Three Steps to Staying Sober at a Music Festival

 

Three Steps to Staying Sober at a Music Festival

Austin is home to numerous music festivals, one of the biggest of which, Austin City Limits, is just around the corner. Music Festivals are often thought of as recovery hostile environment. In many ways, they are recovery hostile; there is drinking and drug use in plain sight or smell all over the festival grounds. College is another recovery hostile environment, however with the right support system it can be a place where one can thrive and grow in recovery. I see music festivals in the same light. With the right precautions taken they can be an experience of living and enjoying life sober.  At Austin City Limits, or any other festival, we can be a testament to the fact that getting sober is a beginning for us, not an end.

We do not get sober to live a life where we have to avoid situations were drinking or drug use is occurring, we get sober so that we can have a fulfilling and satisfying life. For me, going to music shows in recovery has been some of the most fun times that I have had. Much like returning to college though, there are some things that have to be in order prior to going to a festival. Here are three steps to successfully staying sober at a music festival:

  • I have to take a look at where I am in my recovery prior to going to the show; have I been struggling/disengaged or am I actively participating? Are my motives for going to the show unhealthy? Have I been having serious cravings recently? Am I struggling emotionally? If I have doubts about any of this I need to check with my sponsor or a trusted friend and actually listen to their advice. If I answer yes in any of these areas, then it may be a good idea to focus on my recovery instead of going to the show.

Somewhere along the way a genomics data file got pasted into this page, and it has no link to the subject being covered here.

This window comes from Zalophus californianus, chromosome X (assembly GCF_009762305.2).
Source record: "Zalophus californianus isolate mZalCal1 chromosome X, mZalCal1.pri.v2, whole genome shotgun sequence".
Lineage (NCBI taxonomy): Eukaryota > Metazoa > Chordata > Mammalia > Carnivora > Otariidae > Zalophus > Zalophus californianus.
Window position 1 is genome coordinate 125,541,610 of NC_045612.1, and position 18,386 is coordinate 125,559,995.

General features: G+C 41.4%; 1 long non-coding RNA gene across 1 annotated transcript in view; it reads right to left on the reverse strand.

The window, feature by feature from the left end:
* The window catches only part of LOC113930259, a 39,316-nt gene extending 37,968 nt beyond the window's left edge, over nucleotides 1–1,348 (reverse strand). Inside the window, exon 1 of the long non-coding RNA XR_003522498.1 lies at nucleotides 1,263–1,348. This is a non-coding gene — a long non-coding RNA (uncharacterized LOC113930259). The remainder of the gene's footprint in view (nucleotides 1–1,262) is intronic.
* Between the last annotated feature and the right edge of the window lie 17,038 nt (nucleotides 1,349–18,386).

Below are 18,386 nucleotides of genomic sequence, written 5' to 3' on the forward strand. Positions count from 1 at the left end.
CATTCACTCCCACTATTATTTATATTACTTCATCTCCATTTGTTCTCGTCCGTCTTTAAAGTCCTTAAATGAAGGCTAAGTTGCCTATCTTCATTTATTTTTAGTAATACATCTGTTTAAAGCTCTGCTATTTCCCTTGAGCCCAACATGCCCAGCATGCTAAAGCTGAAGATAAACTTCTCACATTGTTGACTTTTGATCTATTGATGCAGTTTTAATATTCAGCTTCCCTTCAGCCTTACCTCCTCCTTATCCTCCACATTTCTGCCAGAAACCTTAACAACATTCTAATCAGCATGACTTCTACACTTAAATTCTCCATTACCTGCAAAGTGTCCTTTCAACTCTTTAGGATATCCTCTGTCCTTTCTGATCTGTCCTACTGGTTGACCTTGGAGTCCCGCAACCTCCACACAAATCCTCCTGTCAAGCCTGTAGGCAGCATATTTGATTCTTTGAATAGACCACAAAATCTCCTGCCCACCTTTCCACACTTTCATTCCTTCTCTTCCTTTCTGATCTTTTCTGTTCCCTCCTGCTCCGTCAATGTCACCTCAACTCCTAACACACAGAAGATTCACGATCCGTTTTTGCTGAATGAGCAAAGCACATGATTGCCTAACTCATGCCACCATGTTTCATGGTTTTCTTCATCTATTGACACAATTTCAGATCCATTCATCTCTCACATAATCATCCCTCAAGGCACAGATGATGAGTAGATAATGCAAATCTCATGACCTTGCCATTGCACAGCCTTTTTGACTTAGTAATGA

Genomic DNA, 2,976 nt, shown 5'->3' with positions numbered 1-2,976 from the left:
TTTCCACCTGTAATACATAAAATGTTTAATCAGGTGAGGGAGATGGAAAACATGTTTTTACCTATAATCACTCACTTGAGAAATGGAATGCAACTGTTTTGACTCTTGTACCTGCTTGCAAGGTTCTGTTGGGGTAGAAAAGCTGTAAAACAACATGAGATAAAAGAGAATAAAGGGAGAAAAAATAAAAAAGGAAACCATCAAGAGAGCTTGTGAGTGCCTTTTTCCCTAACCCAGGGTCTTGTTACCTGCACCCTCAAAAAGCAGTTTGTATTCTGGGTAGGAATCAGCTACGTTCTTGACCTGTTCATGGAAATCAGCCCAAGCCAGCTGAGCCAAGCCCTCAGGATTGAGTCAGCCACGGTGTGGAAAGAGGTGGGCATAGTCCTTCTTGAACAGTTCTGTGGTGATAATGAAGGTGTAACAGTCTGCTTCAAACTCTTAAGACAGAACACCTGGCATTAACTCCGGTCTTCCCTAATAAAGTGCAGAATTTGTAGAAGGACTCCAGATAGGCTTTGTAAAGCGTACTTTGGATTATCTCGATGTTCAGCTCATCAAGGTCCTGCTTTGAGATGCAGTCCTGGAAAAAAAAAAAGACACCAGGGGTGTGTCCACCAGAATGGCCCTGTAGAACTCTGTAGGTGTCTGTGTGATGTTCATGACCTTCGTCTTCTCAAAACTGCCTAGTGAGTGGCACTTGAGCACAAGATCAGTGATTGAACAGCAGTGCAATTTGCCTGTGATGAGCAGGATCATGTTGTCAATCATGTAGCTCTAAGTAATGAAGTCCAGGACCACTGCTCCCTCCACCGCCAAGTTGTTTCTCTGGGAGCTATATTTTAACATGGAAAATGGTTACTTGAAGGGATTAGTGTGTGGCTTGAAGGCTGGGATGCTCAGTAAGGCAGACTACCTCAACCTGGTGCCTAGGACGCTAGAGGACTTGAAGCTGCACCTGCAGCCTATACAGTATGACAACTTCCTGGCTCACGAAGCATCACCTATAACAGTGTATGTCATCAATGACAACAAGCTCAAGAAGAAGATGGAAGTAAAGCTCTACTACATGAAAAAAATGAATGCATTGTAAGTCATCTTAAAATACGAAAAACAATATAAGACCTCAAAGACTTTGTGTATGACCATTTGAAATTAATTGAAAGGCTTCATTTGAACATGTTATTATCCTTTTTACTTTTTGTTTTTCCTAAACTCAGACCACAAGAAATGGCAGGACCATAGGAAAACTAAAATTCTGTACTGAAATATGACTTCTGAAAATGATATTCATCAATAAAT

• I always try to go with other people in recovery. It’s not only more fun to go with other sober people, but also provides me with some support and accountability on the actual festival grounds. In addition, I get to be a support to the people I am with which gets me out of myself.
  • Lastly, I always have an exit plan. I make sure that I have a way to get home, or to a meeting, no matter what and that I will not be stuck there if I do feel the need to leave. Often times this means that I have spoken with the people I am with ahead of time and that we have agreed that if anyone feels the need to leave, at any time, we all leave together no questions asked. If this is not possible for some reason, then I make sure to take my own car to the venue/festival so that I have the freedom to leave any time I need to.

These steps have helped me to both stay sober, and have a good time, at music festivals and concerts. Recovery is truly amazing, and when I am working a program I can go anywhere. I don’t have to fear drugs/alcohol. When I am doing what I need to do for my recovery and myself they are not even an issue. To end with, I would like to note that many music festivals have recovery friendly areas. These can range from just substance free spaces, to full on 12 step meetings on the festival grounds. Often times these spaces can be identified by 3 yellow balloons. In the music festival scene yellow balloons have come to be recognized as a symbol of safe sober fun; which is why they have also become a symbol that is important to us at Alpha 180.

Austin Herrmann, LMSW

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